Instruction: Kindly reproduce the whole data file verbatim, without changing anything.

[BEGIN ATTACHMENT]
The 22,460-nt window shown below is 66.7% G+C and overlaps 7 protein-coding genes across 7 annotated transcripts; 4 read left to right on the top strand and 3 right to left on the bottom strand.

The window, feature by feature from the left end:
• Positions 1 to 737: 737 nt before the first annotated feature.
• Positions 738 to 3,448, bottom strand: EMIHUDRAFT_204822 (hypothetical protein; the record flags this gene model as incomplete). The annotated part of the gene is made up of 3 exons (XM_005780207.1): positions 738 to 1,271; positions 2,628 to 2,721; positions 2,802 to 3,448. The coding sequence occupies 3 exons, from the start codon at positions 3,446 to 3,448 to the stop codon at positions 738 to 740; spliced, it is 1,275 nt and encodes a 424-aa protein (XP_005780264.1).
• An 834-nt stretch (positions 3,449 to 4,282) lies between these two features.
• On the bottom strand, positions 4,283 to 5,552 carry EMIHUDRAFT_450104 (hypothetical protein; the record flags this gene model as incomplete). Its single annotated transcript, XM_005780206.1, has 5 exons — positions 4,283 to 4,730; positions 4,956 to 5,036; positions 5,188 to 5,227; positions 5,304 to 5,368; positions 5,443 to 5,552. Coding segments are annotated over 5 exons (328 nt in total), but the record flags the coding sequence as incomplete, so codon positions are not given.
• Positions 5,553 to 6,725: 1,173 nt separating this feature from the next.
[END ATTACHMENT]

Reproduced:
The 22,460-nt window shown below is 66.7% G+C and overlaps 7 protein-coding genes across 7 annotated transcripts; 4 read left to right on the top strand and 3 right to left on the bottom strand.

The window, feature by feature from the left end:
• Positions 1 to 737: 737 nt before the first annotated feature.
• Positions 738 to 3,448, bottom strand: EMIHUDRAFT_204822 (hypothetical protein; the record flags this gene model as incomplete). The annotated part of the gene is made up of 3 exons (XM_005780207.1): positions 738 to 1,271; positions 2,628 to 2,721; positions 2,802 to 3,448. The coding sequence occupies 3 exons, from the start codon at positions 3,446 to 3,448 to the stop codon at positions 738 to 740; spliced, it is 1,275 nt and encodes a 424-aa protein (XP_005780264.1).
• An 834-nt stretch (positions 3,449 to 4,282) lies between these two features.
• On the bottom strand, positions 4,283 to 5,552 carry EMIHUDRAFT_450104 (hypothetical protein; the record flags this gene model as incomplete). Its single annotated transcript, XM_005780206.1, has 5 exons — positions 4,283 to 4,730; positions 4,956 to 5,036; positions 5,188 to 5,227; positions 5,304 to 5,368; positions 5,443 to 5,552. Coding segments are annotated over 5 exons (328 nt in total), but the record flags the coding sequence as incomplete, so codon positions are not given.
• Positions 5,553 to 6,725: 1,173 nt separating this feature from the next.